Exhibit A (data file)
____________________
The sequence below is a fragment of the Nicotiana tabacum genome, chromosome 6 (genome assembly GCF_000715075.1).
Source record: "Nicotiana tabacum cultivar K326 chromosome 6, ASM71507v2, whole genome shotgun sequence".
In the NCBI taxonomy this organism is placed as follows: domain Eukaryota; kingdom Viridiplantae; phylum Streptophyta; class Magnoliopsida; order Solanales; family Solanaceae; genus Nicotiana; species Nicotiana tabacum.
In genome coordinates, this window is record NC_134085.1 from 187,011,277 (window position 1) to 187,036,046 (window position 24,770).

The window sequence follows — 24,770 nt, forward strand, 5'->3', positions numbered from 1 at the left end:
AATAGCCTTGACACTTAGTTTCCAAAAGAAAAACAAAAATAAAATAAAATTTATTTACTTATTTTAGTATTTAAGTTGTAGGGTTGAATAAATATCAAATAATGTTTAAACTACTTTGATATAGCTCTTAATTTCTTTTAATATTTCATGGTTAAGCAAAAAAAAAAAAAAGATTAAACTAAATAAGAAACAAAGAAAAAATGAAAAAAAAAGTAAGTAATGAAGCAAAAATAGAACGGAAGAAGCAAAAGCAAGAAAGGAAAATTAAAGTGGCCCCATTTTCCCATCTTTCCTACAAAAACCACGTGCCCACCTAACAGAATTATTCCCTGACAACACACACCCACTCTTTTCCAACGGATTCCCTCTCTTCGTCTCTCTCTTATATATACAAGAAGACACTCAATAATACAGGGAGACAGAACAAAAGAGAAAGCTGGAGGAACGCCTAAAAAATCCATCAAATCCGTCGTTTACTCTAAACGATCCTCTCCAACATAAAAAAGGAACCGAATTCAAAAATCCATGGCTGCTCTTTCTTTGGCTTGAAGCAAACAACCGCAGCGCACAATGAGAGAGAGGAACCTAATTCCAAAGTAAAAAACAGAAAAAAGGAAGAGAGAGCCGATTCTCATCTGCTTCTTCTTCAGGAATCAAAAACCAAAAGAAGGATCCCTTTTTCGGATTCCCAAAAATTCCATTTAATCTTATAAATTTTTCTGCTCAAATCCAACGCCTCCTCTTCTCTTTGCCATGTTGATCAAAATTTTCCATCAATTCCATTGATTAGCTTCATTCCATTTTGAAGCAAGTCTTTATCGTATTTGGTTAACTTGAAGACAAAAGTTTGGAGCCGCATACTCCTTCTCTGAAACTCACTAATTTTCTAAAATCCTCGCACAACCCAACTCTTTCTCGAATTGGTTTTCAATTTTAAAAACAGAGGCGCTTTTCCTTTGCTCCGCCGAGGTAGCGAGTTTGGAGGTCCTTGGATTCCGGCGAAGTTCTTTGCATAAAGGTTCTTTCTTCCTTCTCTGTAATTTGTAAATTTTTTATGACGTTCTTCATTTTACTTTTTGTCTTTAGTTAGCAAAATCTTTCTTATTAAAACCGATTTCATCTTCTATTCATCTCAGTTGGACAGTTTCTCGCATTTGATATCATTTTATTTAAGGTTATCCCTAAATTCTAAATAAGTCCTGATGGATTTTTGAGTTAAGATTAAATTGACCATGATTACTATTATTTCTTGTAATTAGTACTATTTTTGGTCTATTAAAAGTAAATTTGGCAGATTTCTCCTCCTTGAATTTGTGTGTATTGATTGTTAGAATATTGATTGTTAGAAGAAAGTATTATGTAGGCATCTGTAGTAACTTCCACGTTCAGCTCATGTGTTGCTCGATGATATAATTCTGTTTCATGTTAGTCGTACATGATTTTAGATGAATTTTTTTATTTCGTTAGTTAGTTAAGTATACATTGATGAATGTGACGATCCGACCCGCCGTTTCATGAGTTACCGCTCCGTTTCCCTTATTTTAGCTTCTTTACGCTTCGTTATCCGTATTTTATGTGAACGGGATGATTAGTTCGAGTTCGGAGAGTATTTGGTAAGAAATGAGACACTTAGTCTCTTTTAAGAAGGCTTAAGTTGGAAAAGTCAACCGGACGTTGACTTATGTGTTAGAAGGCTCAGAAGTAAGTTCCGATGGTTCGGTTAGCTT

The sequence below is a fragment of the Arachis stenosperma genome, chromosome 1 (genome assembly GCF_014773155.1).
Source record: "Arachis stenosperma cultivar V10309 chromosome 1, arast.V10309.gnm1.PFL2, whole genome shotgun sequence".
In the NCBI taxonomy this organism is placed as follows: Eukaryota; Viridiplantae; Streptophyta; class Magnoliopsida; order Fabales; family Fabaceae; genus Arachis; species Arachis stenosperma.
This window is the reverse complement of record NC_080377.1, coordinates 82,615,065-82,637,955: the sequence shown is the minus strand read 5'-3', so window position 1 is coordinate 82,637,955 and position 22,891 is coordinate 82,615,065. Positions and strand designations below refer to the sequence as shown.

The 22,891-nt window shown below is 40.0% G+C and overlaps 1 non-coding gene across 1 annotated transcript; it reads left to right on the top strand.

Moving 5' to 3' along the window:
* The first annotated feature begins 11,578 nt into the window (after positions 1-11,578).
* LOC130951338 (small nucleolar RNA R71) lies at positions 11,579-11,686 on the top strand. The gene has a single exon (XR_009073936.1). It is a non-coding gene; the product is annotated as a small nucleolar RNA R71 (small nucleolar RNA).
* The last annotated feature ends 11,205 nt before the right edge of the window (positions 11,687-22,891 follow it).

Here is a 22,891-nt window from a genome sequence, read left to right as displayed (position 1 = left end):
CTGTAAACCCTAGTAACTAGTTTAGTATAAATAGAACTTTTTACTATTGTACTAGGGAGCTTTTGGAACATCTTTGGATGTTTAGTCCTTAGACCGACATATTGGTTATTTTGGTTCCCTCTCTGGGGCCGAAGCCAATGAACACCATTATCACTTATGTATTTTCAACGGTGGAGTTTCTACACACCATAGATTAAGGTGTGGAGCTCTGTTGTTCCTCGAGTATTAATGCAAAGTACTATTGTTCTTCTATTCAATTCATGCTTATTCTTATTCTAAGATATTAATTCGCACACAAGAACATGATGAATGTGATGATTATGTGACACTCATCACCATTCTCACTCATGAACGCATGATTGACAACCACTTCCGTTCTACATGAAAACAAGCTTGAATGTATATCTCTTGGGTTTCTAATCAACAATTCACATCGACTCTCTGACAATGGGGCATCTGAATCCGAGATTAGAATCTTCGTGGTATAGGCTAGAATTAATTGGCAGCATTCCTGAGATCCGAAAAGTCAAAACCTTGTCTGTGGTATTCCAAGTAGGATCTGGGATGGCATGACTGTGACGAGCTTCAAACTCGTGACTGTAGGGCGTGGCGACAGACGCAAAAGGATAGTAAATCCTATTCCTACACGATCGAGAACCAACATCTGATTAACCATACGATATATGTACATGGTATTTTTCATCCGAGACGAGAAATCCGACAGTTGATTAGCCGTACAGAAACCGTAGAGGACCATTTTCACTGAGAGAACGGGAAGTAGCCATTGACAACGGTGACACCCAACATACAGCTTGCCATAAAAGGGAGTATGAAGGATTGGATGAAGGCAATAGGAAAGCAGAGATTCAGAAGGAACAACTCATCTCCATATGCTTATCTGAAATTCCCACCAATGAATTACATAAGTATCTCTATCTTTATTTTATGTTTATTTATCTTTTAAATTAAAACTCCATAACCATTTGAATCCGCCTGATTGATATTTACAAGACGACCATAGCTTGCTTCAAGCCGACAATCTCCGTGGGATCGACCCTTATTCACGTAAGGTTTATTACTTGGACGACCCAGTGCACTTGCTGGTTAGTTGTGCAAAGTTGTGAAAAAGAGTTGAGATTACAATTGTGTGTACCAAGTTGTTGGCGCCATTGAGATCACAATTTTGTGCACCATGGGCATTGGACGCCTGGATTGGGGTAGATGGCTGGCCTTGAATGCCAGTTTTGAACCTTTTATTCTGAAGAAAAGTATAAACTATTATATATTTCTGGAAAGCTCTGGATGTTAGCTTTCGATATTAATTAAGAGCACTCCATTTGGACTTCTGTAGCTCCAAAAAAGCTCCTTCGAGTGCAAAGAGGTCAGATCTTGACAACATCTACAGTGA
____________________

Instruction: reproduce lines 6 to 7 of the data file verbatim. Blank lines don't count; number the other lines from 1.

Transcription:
AATAGCCTTGACACTTAGTTTCCAAAAGAAAAACAAAAATAAAATAAAATTTATTTACTTATTTTAGTATTTAAGTTGTAGGGTTGAATAAATATCAAATAATGTTTAAACTACTTTGATATAGCTCTTAATTTCTTTTAATATTTCATGGTTAAGCAAAAAAAAAAAAAAGATTAAACTAAATAAGAAACAAAGAAAAAATGAAAAAAAAAGTAAGTAATGAAGCAAAAATAGAACGGAAGAAGCAAAAGCAAGAAAGGAAAATTAAAGTGGCCCCATTTTCCCATCTTTCCTACAAAAACCACGTGCCCACCTAACAGAATTATTCCCTGACAACACACACCCACTCTTTTCCAACGGATTCCCTCTCTTCGTCTCTCTCTTATATATACAAGAAGACACTCAATAATACAGGGAGACAGAACAAAAGAGAAAGCTGGAGGAACGCCTAAAAAATCCATCAAATCCGTCGTTTACTCTAAACGATCCTCTCCAACATAAAAAAGGAACCGAATTCAAAAATCCATGGCTGCTCTTTCTTTGGCTTGAAGCAAACAACCGCAGCGCACAATGAGAGAGAGGAACCTAATTCCAAAGTAAAAAACAGAAAAAAGGAAGAGAGAGCCGATTCTCATCTGCTTCTTCTTCAGGAATCAAAAACCAAAAGAAGGATCCCTTTTTCGGATTCCCAAAAATTCCATTTAATCTTATAAATTTTTCTGCTCAAATCCAACGCCTCCTCTTCTCTTTGCCATGTTGATCAAAATTTTCCATCAATTCCATTGATTAGCTTCATTCCATTTTGAAGCAAGTCTTTATCGTATTTGGTTAACTTGAAGACAAAAGTTTGGAGCCGCATACTCCTTCTCTGAAACTCACTAATTTTCTAAAATCCTCGCACAACCCAACTCTTTCTCGAATTGGTTTTCAATTTTAAAAACAGAGGCGCTTTTCCTTTGCTCCGCCGAGGTAGCGAGTTTGGAGGTCCTTGGATTCCGGCGAAGTTCTTTGCATAAAGGTTCTTTCTTCCTTCTCTGTAATTTGTAAATTTTTTATGACGTTCTTCATTTTACTTTTTGTCTTTAGTTAGCAAAATCTTTCTTATTAAAACCGATTTCATCTTCTATTCATCTCAGTTGGACAGTTTCTCGCATTTGATATCATTTTATTTAAGGTTATCCCTAAATTCTAAATAAGTCCTGATGGATTTTTGAGTTAAGATTAAATTGACCATGATTACTATTATTTCTTGTAATTAGTACTATTTTTGGTCTATTAAAAGTAAATTTGGCAGATTTCTCCTCCTTGAATTTGTGTGTATTGATTGTTAGAATATTGATTGTTAGAAGAAAGTATTATGTAGGCATCTGTAGTAACTTCCACGTTCAGCTCATGTGTTGCTCGATGATATAATTCTGTTTCATGTTAGTCGTACATGATTTTAGATGAATTTTTTTATTTCGTTAGTTAGTTAAGTATACATTGATGAATGTGACGATCCGACCCGCCGTTTCATGAGTTACCGCTCCGTTTCCCTTATTTTAGCTTCTTTACGCTTCGTTATCCGTATTTTATGTGAACGGGATGATTAGTTCGAGTTCGGAGAGTATTTGGTAAGAAATGAGACACTTAGTCTCTTTTAAGAAGGCTTAAGTTGGAAAAGTCAACCGGACGTTGACTTATGTGTTAGAAGGCTCAGAAGTAAGTTCCGATGGTTCGGTTAGCTT

The sequence below is a fragment of the Arachis stenosperma genome, chromosome 1 (genome assembly GCF_014773155.1).